Impacts of hazardous waste
There are many items commonly found around the house and in backyard sheds that fall into the category of household hazardous waste (HHW). HHW items cannot be placed in your recycling bin, your household bin or your bulk verge collection. If not disposed of correctly, HHW items can be very hazardous to the environment. However, if taken to the right place for disposal, many of these items can be completely or partially recycled.
In Australia, about 350 million batteries are purchased every year. More than two thirds of disposed batteries are sent to landfill, making them the most common form of HHW. Heavy metals found in batteries include cadmium, nickel, lead and mercury which are all toxic and dangerous to human, animal and environmental health if not managed properly. Battery recycling is beneficial because:
- the nickel batteries contain can be recycled to produce stainless steel
- the acid found in batteries can be recycled and used to form sodium sulphate, which is used in the manufacture of detergents, glass and textiles
- other materials recycled from batteries can be used to produce new batteries, fertilisers, rubbish bins and plant pots.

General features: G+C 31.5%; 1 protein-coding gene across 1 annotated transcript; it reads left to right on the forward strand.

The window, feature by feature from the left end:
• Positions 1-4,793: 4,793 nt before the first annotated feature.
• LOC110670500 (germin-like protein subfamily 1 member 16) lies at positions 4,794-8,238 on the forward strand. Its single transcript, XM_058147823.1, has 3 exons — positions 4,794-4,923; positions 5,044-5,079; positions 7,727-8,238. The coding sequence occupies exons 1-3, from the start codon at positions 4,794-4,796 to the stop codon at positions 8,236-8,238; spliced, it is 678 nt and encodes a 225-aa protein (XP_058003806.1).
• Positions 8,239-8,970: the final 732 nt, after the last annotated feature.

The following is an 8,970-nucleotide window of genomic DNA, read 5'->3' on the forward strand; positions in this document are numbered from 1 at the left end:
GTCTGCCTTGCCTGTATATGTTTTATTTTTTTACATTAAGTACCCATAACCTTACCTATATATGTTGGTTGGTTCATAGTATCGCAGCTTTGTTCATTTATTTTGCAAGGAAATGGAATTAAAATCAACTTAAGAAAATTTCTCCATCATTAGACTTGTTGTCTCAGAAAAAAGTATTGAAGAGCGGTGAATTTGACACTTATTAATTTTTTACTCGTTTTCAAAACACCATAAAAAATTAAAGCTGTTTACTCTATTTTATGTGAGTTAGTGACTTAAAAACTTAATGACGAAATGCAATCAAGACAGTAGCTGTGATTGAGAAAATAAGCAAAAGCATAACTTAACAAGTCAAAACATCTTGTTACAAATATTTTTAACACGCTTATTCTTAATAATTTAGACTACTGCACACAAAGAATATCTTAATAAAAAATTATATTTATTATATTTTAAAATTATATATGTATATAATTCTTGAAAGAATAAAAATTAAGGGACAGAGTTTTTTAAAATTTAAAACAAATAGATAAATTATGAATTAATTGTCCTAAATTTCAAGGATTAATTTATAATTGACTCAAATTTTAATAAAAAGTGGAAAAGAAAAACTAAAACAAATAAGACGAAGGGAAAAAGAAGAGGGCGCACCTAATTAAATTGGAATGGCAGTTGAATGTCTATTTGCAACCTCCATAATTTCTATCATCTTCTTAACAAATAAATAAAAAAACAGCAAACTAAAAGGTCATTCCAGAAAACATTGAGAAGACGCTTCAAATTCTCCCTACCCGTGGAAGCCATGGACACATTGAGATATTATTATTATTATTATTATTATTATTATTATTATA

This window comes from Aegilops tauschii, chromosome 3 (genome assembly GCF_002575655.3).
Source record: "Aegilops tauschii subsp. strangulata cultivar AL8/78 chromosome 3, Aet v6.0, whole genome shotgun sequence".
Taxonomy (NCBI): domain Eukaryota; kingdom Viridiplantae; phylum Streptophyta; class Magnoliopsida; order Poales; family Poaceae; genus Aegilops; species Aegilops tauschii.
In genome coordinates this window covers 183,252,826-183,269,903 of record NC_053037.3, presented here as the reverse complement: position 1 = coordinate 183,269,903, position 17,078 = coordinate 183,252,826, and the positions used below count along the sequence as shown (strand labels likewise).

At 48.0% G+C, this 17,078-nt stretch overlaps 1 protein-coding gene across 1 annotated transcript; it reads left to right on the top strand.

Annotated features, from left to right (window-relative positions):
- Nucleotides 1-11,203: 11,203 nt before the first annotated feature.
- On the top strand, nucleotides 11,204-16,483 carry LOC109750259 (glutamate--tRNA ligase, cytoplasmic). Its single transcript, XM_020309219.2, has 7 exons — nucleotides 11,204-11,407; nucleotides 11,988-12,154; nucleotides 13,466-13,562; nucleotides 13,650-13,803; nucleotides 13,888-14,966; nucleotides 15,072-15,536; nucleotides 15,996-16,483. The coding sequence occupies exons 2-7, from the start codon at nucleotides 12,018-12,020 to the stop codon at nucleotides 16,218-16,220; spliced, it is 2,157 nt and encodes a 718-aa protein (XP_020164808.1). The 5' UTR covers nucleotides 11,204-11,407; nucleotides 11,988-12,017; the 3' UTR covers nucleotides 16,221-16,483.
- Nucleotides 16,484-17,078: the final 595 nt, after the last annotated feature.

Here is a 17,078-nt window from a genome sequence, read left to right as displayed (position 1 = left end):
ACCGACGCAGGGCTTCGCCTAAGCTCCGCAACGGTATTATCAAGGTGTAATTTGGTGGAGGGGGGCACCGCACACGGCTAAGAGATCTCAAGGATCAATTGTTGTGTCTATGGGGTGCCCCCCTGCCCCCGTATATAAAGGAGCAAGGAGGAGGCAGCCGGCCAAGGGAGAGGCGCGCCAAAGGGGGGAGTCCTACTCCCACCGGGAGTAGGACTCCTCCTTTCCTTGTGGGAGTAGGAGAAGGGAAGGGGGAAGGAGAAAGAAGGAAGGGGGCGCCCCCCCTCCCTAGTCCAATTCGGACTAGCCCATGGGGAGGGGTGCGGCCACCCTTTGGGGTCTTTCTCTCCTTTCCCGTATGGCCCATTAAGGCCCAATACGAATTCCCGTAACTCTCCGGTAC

Fluorescent tubes and light bulbs
Fluorescent tubes and fluorescent light bulbs, known as compact fluorescent lamps (CFLs), must be disposed of correctly to protect the environment. They are regulated by Australian standards because they contain small amounts of mercury. If a CFL or fluorescent tube is broken indoors, the risk of mercury poisoning in the home is extremely low. However, if these lamps go to landfill, the mercury converts to the toxic substance methylmercury which accumulates in the environment and can spread through the air, water and soil.
The best thing to do with your fluorescent tubes and CFLs at the end of their lifespan is to take them to a recycling station because many of their components, including mercury, glass, aluminium and phosphor powder can be recycled.
Light emitting diodes (LEDs)
LED light bulbs are becoming less expensive and increasingly available for all types of fittings. It is claimed that they consume less electricity, provide higher brightness, have a longer lifespan than fluorescent bulbs and a considerably longer lifespan than their incandescent predecessors.
Whilst LED light bulbs do not contain mercury, it is still important to recycle these correctly because most types of LEDs contain nickel which can be recycled. Coloured LEDs contain lead and arsenic which can be harmful if they accumulate in the environment.
Further information about Household Hazardous Waste (HHW) advice and disposal can be found at the R-Gang website.